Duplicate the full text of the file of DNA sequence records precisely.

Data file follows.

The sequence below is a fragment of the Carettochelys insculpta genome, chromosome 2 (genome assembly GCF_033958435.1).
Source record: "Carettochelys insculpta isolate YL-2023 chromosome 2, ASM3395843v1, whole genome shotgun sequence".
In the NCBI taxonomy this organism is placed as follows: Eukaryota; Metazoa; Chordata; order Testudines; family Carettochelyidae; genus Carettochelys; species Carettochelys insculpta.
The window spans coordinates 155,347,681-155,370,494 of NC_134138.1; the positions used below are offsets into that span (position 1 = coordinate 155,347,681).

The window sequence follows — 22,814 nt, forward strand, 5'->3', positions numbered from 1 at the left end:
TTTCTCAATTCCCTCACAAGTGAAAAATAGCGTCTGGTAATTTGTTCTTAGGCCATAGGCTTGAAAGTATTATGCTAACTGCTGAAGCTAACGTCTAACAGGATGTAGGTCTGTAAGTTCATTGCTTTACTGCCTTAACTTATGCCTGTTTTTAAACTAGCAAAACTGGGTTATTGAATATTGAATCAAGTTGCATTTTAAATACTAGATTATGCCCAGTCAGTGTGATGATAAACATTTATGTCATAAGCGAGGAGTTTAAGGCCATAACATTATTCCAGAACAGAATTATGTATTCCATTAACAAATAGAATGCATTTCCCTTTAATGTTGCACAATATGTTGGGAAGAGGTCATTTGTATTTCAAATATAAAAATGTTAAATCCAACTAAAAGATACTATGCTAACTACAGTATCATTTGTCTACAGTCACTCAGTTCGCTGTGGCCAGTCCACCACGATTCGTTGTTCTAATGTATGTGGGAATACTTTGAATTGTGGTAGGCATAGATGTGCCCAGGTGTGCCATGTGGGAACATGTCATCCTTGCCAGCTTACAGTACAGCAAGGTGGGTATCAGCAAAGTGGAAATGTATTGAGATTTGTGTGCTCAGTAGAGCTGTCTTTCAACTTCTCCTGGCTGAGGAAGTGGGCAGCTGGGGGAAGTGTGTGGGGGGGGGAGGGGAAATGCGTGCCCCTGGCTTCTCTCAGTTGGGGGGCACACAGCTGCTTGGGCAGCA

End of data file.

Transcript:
The sequence below is a fragment of the Carettochelys insculpta genome, chromosome 2 (genome assembly GCF_033958435.1).
Source record: "Carettochelys insculpta isolate YL-2023 chromosome 2, ASM3395843v1, whole genome shotgun sequence".
In the NCBI taxonomy this organism is placed as follows: Eukaryota; Metazoa; Chordata; order Testudines; family Carettochelyidae; genus Carettochelys; species Carettochelys insculpta.
The window spans coordinates 155,347,681-155,370,494 of NC_134138.1; the positions used below are offsets into that span (position 1 = coordinate 155,347,681).

The window sequence follows — 22,814 nt, forward strand, 5'->3', positions numbered from 1 at the left end:
TTTCTCAATTCCCTCACAAGTGAAAAATAGCGTCTGGTAATTTGTTCTTAGGCCATAGGCTTGAAAGTATTATGCTAACTGCTGAAGCTAACGTCTAACAGGATGTAGGTCTGTAAGTTCATTGCTTTACTGCCTTAACTTATGCCTGTTTTTAAACTAGCAAAACTGGGTTATTGAATATTGAATCAAGTTGCATTTTAAATACTAGATTATGCCCAGTCAGTGTGATGATAAACATTTATGTCATAAGCGAGGAGTTTAAGGCCATAACATTATTCCAGAACAGAATTATGTATTCCATTAACAAATAGAATGCATTTCCCTTTAATGTTGCACAATATGTTGGGAAGAGGTCATTTGTATTTCAAATATAAAAATGTTAAATCCAACTAAAAGATACTATGCTAACTACAGTATCATTTGTCTACAGTCACTCAGTTCGCTGTGGCCAGTCCACCACGATTCGTTGTTCTAATGTATGTGGGAATACTTTGAATTGTGGTAGGCATAGATGTGCCCAGGTGTGCCATGTGGGAACATGTCATCCTTGCCAGCTTACAGTACAGCAAGGTGGGTATCAGCAAAGTGGAAATGTATTGAGATTTGTGTGCTCAGTAGAGCTGTCTTTCAACTTCTCCTGGCTGAGGAAGTGGGCAGCTGGGGGAAGTGTGTGGGGGGGGGAGGGGAAATGCGTGCCCCTGGCTTCTCTCAGTTGGGGGGCACACAGCTGCTTGGGCAGCA